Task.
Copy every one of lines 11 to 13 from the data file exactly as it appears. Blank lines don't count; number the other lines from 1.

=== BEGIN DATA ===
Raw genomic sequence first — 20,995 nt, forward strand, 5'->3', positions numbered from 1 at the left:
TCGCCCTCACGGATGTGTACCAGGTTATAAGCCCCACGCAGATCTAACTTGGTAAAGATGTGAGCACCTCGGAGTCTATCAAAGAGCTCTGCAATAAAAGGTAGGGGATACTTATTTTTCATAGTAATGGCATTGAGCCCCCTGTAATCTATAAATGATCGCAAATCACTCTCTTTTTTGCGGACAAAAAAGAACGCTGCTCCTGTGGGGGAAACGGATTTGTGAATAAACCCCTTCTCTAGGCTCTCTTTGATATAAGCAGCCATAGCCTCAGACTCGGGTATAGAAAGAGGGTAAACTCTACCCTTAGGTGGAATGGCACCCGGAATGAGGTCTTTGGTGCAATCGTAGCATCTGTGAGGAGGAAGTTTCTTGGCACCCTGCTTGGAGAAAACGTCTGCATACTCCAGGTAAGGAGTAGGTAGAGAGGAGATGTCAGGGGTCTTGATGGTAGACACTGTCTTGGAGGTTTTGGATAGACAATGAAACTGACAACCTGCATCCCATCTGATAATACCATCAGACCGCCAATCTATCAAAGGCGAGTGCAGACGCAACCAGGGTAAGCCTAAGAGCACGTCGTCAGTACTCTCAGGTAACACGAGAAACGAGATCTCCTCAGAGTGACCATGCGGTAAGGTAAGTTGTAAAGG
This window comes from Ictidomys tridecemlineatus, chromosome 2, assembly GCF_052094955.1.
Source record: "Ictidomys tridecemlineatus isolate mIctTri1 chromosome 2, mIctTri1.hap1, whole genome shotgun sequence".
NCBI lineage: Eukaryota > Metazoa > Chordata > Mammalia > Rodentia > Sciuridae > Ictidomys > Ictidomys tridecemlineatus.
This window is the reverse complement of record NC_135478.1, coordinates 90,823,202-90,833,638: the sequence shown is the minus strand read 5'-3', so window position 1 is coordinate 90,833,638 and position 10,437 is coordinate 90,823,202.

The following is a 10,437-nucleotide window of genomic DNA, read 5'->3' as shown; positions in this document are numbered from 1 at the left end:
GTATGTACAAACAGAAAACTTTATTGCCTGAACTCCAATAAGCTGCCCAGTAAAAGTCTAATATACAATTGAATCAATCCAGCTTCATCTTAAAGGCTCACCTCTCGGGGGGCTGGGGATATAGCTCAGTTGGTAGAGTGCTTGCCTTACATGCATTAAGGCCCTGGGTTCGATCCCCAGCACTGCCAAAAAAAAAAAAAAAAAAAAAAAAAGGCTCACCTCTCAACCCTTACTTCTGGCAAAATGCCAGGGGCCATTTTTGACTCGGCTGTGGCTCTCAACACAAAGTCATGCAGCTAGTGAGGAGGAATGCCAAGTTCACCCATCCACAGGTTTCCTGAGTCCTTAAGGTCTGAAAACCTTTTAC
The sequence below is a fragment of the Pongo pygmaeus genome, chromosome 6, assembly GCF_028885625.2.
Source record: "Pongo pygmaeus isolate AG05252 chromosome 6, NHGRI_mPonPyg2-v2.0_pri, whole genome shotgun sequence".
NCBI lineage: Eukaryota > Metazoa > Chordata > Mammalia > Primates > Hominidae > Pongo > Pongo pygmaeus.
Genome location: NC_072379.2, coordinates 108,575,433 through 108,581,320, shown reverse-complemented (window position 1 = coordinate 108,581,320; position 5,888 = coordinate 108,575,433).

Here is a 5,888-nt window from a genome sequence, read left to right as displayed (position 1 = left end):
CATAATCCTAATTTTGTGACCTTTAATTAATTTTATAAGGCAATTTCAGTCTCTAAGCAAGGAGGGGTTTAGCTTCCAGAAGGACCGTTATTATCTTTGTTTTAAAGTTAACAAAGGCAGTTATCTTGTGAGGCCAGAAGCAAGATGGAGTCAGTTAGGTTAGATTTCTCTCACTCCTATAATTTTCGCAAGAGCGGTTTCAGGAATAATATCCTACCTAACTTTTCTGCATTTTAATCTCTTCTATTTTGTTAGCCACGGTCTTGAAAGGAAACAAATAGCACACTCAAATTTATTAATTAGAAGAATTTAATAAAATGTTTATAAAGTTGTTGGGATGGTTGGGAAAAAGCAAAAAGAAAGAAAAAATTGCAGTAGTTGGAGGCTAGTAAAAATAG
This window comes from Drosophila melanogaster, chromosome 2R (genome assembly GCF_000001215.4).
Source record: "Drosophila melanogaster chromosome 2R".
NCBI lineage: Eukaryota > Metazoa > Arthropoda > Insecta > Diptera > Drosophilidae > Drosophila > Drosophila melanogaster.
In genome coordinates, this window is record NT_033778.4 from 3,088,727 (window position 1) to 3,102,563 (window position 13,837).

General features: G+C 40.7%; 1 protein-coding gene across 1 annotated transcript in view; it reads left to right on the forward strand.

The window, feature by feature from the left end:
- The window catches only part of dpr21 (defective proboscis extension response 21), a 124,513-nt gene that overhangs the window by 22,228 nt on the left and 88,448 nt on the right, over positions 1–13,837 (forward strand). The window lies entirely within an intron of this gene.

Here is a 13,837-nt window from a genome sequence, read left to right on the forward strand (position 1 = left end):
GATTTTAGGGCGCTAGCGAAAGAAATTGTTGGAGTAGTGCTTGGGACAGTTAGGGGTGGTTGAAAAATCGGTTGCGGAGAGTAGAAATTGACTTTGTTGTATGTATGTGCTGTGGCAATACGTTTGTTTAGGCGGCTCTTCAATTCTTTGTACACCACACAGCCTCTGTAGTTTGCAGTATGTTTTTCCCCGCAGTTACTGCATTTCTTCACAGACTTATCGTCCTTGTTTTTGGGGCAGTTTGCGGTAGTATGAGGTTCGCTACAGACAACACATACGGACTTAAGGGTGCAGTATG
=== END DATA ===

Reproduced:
NCBI lineage: Eukaryota > Metazoa > Chordata > Mammalia > Primates > Hominidae > Pongo > Pongo pygmaeus.
Genome location: NC_072379.2, coordinates 108,575,433 through 108,581,320, shown reverse-complemented (window position 1 = coordinate 108,581,320; position 5,888 = coordinate 108,575,433).

Here is a 5,888-nt window from a genome sequence, read left to right as displayed (position 1 = left end):